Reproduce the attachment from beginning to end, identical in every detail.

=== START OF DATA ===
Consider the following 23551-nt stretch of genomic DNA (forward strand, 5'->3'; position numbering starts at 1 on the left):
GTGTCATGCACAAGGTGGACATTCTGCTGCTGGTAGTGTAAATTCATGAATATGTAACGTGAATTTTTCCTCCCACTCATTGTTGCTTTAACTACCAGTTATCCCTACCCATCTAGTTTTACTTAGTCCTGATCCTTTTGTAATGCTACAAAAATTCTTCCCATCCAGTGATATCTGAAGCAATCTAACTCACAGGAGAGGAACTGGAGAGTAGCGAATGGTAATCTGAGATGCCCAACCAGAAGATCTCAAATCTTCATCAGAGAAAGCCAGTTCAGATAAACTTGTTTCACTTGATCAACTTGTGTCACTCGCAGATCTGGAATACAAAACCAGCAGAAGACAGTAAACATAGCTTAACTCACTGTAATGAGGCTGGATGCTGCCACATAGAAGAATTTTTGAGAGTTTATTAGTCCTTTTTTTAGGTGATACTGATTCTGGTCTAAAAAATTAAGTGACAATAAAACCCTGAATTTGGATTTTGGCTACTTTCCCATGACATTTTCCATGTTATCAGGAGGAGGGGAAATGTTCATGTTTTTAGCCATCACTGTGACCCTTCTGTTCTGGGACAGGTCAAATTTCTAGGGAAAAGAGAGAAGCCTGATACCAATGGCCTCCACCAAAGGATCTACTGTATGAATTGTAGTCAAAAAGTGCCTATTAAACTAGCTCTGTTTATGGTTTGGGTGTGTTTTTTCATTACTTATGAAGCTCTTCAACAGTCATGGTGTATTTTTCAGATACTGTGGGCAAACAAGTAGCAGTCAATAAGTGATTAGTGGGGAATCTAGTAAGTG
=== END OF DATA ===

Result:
Consider the following 23551-nt stretch of genomic DNA (forward strand, 5'->3'; position numbering starts at 1 on the left):
GTGTCATGCACAAGGTGGACATTCTGCTGCTGGTAGTGTAAATTCATGAATATGTAACGTGAATTTTTCCTCCCACTCATTGTTGCTTTAACTACCAGTTATCCCTACCCATCTAGTTTTACTTAGTCCTGATCCTTTTGTAATGCTACAAAAATTCTTCCCATCCAGTGATATCTGAAGCAATCTAACTCACAGGAGAGGAACTGGAGAGTAGCGAATGGTAATCTGAGATGCCCAACCAGAAGATCTCAAATCTTCATCAGAGAAAGCCAGTTCAGATAAACTTGTTTCACTTGATCAACTTGTGTCACTCGCAGATCTGGAATACAAAACCAGCAGAAGACAGTAAACATAGCTTAACTCACTGTAATGAGGCTGGATGCTGCCACATAGAAGAATTTTTGAGAGTTTATTAGTCCTTTTTTTAGGTGATACTGATTCTGGTCTAAAAAATTAAGTGACAATAAAACCCTGAATTTGGATTTTGGCTACTTTCCCATGACATTTTCCATGTTATCAGGAGGAGGGGAAATGTTCATGTTTTTAGCCATCACTGTGACCCTTCTGTTCTGGGACAGGTCAAATTTCTAGGGAAAAGAGAGAAGCCTGATACCAATGGCCTCCACCAAAGGATCTACTGTATGAATTGTAGTCAAAAAGTGCCTATTAAACTAGCTCTGTTTATGGTTTGGGTGTGTTTTTTCATTACTTATGAAGCTCTTCAACAGTCATGGTGTATTTTTCAGATACTGTGGGCAAACAAGTAGCAGTCAATAAGTGATTAGTGGGGAATCTAGTAAGTG